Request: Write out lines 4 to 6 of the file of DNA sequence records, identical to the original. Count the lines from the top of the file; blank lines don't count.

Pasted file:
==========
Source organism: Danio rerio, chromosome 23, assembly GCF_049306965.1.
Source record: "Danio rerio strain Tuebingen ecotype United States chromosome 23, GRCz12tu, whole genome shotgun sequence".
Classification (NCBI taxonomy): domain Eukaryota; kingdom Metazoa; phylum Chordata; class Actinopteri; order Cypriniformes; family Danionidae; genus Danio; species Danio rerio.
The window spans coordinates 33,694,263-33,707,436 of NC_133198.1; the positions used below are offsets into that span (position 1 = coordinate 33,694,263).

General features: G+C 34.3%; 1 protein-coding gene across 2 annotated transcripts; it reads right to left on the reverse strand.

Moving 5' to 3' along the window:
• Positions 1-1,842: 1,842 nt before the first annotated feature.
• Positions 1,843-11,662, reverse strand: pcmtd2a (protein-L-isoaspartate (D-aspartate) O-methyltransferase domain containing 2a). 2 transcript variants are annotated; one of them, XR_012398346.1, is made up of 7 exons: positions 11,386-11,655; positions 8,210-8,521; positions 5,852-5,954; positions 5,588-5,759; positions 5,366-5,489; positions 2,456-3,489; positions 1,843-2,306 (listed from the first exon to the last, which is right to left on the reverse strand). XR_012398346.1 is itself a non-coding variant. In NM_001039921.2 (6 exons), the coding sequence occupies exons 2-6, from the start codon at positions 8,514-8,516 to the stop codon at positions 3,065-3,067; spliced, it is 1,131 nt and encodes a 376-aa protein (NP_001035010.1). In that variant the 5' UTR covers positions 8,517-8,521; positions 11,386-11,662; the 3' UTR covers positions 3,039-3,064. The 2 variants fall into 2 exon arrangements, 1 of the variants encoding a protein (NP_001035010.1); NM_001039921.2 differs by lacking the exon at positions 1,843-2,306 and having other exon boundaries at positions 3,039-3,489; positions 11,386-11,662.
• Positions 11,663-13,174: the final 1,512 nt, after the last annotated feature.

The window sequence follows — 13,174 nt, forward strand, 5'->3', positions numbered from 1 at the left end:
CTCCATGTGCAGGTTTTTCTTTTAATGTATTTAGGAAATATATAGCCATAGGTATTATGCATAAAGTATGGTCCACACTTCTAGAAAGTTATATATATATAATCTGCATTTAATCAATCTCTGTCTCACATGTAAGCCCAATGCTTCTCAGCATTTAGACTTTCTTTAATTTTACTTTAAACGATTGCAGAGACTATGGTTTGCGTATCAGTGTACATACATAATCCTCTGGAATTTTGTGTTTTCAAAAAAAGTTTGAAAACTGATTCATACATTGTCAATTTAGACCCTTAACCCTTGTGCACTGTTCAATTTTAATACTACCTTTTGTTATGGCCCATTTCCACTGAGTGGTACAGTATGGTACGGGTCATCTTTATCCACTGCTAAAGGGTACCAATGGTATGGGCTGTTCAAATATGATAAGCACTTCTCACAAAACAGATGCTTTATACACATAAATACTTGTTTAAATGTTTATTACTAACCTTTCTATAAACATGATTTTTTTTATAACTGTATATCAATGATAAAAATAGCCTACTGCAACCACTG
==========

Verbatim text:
The window spans coordinates 33,694,263-33,707,436 of NC_133198.1; the positions used below are offsets into that span (position 1 = coordinate 33,694,263).

General features: G+C 34.3%; 1 protein-coding gene across 2 annotated transcripts; it reads right to left on the reverse strand.

Moving 5' to 3' along the window: